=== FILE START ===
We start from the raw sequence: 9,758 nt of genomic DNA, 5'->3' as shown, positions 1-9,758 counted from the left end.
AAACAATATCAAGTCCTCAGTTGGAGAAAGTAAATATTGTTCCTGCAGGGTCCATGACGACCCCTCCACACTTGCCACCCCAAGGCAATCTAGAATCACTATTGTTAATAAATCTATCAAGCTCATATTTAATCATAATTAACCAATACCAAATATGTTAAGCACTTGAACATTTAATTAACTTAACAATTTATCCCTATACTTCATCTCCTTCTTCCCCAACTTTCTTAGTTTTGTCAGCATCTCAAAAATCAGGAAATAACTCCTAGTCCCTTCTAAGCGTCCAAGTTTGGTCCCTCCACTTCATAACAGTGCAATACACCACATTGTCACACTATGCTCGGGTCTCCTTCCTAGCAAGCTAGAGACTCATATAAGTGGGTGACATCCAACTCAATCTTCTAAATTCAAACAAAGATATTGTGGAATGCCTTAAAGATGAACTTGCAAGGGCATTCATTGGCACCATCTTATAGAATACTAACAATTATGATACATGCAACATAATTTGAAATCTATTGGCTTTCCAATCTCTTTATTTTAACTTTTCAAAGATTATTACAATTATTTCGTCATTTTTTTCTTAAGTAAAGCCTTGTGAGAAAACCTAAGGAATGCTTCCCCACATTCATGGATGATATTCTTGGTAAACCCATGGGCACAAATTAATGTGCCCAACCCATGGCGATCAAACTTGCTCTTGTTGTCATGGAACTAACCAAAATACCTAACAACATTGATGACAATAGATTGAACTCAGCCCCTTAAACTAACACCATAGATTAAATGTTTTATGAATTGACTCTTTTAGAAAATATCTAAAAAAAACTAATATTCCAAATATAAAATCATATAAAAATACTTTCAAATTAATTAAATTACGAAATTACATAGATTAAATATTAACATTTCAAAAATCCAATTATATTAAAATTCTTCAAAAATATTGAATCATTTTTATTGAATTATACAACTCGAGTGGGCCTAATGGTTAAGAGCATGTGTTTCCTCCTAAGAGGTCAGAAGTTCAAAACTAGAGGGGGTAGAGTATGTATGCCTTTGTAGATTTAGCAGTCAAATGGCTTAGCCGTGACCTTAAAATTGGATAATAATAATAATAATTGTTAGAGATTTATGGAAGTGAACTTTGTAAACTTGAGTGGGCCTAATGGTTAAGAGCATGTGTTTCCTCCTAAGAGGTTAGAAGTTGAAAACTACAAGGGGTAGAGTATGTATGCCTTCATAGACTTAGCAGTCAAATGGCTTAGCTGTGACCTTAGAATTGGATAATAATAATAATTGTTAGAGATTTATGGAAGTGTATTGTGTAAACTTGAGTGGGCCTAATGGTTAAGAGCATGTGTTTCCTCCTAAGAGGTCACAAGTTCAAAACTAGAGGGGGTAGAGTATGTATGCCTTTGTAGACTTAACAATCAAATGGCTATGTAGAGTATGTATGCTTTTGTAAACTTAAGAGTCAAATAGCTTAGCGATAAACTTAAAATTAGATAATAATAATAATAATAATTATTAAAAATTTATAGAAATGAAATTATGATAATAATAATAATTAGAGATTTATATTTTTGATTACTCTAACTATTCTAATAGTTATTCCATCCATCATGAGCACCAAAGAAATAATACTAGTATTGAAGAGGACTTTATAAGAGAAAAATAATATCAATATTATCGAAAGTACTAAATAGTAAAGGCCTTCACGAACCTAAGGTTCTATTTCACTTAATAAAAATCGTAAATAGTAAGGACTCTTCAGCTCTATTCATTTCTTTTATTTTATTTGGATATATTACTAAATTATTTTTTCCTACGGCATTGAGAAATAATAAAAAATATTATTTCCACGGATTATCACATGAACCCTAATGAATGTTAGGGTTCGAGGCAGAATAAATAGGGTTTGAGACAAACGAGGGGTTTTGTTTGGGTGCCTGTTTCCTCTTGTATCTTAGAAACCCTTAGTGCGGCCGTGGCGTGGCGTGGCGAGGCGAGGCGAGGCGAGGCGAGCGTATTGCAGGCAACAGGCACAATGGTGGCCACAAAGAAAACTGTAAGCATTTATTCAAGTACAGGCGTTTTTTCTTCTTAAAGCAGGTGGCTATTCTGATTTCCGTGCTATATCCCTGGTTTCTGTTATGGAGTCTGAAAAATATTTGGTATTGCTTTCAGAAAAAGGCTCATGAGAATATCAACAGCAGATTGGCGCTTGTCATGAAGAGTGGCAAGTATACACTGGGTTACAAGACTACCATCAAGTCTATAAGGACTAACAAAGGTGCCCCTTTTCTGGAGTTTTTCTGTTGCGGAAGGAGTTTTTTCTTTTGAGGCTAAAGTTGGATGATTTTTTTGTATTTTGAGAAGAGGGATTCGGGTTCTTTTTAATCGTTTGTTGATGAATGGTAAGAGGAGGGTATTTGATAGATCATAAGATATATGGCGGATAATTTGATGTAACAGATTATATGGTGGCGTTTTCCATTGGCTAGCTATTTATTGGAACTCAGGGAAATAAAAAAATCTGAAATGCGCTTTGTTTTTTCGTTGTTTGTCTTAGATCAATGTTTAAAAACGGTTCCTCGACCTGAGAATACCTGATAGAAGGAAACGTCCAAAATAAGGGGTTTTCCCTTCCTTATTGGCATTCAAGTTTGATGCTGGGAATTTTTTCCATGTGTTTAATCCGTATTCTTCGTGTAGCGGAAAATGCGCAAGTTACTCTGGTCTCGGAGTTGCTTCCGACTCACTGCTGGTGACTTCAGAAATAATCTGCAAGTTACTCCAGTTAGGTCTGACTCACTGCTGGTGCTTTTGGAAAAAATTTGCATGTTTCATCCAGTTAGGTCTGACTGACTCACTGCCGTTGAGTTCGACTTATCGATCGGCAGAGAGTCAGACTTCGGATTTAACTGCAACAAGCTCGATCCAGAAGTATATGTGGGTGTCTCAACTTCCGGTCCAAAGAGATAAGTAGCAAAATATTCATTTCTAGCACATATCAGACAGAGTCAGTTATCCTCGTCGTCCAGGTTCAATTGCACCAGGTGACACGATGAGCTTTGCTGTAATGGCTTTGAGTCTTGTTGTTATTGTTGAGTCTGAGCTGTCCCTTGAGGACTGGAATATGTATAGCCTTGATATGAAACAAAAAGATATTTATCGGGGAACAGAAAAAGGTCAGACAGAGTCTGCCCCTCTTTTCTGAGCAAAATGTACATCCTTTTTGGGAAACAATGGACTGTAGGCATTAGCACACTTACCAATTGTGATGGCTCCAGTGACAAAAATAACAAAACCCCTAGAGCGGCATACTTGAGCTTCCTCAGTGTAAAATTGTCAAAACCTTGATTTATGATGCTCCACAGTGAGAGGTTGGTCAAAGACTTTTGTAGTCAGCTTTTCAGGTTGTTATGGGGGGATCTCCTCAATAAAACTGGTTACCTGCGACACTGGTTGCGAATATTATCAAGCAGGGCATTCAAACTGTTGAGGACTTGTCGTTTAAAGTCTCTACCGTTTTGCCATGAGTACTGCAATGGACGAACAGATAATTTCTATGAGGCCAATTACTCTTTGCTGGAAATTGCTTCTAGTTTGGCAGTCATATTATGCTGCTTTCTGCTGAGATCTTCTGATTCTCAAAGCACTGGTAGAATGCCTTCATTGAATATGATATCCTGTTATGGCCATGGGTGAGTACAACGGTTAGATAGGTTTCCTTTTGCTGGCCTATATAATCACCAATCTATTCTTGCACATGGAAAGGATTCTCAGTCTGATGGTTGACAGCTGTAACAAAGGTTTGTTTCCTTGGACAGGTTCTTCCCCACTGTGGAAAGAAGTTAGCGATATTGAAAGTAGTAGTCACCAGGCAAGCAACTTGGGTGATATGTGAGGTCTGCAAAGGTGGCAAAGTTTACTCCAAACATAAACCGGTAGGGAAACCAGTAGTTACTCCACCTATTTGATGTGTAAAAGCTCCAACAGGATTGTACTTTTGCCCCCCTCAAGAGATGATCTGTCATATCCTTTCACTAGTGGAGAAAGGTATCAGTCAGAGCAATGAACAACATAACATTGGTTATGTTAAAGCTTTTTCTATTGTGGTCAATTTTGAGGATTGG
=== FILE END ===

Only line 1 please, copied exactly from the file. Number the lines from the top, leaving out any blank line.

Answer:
We start from the raw sequence: 9,758 nt of genomic DNA, 5'->3' as shown, positions 1-9,758 counted from the left end.